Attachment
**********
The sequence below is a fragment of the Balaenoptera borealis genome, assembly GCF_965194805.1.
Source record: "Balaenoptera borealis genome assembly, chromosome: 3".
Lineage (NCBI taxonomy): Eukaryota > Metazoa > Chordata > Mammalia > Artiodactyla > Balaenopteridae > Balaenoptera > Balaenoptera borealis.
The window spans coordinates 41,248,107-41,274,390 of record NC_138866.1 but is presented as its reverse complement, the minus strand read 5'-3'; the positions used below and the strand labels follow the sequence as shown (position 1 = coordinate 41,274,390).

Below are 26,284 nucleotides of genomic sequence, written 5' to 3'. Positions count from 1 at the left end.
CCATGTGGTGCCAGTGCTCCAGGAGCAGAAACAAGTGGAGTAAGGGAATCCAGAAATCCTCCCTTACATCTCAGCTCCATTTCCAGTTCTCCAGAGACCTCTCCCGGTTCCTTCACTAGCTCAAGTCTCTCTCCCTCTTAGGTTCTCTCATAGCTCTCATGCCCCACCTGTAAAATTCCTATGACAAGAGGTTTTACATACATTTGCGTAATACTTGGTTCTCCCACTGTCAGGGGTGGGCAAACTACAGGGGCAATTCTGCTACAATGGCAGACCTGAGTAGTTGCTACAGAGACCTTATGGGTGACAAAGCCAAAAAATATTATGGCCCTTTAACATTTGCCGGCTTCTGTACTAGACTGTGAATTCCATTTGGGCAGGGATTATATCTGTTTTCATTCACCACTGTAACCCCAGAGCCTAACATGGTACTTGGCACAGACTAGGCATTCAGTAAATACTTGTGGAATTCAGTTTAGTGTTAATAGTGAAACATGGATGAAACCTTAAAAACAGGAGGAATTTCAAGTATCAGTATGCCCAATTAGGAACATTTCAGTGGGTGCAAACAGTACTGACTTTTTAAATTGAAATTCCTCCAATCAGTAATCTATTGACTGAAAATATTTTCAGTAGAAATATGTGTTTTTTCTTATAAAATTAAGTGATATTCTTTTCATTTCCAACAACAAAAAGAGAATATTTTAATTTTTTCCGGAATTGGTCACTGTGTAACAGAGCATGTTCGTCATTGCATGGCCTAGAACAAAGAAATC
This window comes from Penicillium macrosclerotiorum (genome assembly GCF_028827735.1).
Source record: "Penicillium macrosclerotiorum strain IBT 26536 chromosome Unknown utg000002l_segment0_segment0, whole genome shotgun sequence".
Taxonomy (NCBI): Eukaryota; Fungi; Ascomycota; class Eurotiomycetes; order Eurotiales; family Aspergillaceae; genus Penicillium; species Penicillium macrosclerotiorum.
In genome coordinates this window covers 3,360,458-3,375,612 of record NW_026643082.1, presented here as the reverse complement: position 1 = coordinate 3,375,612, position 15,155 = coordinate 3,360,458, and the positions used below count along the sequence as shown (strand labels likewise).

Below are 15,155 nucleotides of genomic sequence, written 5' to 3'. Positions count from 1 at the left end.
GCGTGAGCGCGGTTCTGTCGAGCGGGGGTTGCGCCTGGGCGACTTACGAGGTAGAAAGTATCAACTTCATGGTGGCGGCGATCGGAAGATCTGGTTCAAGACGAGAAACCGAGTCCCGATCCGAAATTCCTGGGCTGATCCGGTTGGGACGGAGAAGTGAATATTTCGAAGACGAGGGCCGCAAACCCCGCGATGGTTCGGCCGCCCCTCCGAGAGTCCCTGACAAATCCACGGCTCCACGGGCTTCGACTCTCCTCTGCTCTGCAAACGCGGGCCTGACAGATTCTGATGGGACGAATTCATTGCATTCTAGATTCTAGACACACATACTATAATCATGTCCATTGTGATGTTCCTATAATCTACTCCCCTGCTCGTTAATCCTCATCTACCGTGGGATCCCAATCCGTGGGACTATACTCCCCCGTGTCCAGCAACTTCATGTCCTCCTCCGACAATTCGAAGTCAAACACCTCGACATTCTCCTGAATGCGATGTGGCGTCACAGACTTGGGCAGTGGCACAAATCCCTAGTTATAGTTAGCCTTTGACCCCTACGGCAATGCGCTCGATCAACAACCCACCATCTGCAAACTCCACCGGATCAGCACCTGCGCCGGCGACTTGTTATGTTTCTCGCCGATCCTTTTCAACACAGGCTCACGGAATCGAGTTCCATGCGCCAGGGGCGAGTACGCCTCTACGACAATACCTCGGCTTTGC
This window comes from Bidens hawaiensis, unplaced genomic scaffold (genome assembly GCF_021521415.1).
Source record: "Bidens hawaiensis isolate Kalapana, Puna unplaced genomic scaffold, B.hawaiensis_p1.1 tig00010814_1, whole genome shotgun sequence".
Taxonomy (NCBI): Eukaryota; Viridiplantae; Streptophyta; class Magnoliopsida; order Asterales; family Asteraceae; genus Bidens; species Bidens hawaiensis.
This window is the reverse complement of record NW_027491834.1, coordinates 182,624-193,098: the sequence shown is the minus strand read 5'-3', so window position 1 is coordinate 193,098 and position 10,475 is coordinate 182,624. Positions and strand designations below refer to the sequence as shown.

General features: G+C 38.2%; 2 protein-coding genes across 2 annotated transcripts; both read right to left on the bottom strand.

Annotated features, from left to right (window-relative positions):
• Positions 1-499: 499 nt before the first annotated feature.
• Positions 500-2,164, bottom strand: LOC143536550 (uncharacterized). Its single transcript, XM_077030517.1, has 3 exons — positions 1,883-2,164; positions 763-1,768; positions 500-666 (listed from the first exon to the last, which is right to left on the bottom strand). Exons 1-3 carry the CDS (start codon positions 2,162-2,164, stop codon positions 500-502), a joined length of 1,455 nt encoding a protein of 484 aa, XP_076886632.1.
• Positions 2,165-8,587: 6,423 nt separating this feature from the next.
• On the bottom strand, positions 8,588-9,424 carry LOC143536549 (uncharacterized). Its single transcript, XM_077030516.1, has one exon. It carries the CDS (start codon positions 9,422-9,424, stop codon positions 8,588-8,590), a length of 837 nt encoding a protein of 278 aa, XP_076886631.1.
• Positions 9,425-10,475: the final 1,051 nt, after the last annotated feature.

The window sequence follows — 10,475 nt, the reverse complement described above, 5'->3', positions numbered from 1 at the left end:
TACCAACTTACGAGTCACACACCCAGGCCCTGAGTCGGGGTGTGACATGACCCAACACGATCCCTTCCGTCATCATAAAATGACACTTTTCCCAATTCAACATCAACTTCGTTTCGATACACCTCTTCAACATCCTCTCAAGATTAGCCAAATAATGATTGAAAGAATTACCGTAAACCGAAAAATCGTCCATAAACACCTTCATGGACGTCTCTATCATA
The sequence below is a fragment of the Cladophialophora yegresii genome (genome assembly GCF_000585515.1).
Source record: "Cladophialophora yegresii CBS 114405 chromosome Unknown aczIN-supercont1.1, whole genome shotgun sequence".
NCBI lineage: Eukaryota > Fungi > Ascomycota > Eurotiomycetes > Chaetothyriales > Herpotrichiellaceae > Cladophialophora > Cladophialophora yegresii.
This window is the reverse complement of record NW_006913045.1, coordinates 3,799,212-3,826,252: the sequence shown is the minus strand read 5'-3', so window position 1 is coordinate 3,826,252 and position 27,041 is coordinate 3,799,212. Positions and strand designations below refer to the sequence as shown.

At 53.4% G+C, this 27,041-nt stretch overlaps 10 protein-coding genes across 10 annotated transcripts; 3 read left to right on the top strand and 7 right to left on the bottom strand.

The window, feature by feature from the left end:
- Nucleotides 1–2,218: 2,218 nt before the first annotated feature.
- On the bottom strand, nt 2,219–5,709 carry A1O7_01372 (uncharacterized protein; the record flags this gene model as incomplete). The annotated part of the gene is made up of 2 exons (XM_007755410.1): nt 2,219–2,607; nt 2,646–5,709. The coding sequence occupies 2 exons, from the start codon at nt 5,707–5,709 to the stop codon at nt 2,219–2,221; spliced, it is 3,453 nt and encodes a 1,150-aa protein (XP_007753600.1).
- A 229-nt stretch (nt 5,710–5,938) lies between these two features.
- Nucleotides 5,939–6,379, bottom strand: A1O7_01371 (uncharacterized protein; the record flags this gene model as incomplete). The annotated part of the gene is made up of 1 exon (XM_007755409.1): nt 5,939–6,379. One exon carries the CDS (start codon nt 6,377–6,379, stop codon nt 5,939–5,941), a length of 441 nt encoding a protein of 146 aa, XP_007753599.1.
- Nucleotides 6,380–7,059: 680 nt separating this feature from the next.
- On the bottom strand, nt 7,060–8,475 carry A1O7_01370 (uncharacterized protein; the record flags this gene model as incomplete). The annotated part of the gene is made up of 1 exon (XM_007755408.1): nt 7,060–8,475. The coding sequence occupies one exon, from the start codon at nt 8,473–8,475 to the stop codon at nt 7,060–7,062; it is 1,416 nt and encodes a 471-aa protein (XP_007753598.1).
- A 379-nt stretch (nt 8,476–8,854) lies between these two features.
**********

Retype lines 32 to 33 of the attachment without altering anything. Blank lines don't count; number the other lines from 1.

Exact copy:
- Nucleotides 1–2,218: 2,218 nt before the first annotated feature.
- On the bottom strand, nt 2,219–5,709 carry A1O7_01372 (uncharacterized protein; the record flags this gene model as incomplete). The annotated part of the gene is made up of 2 exons (XM_007755410.1): nt 2,219–2,607; nt 2,646–5,709. The coding sequence occupies 2 exons, from the start codon at nt 5,707–5,709 to the stop codon at nt 2,219–2,221; spliced, it is 3,453 nt and encodes a 1,150-aa protein (XP_007753600.1).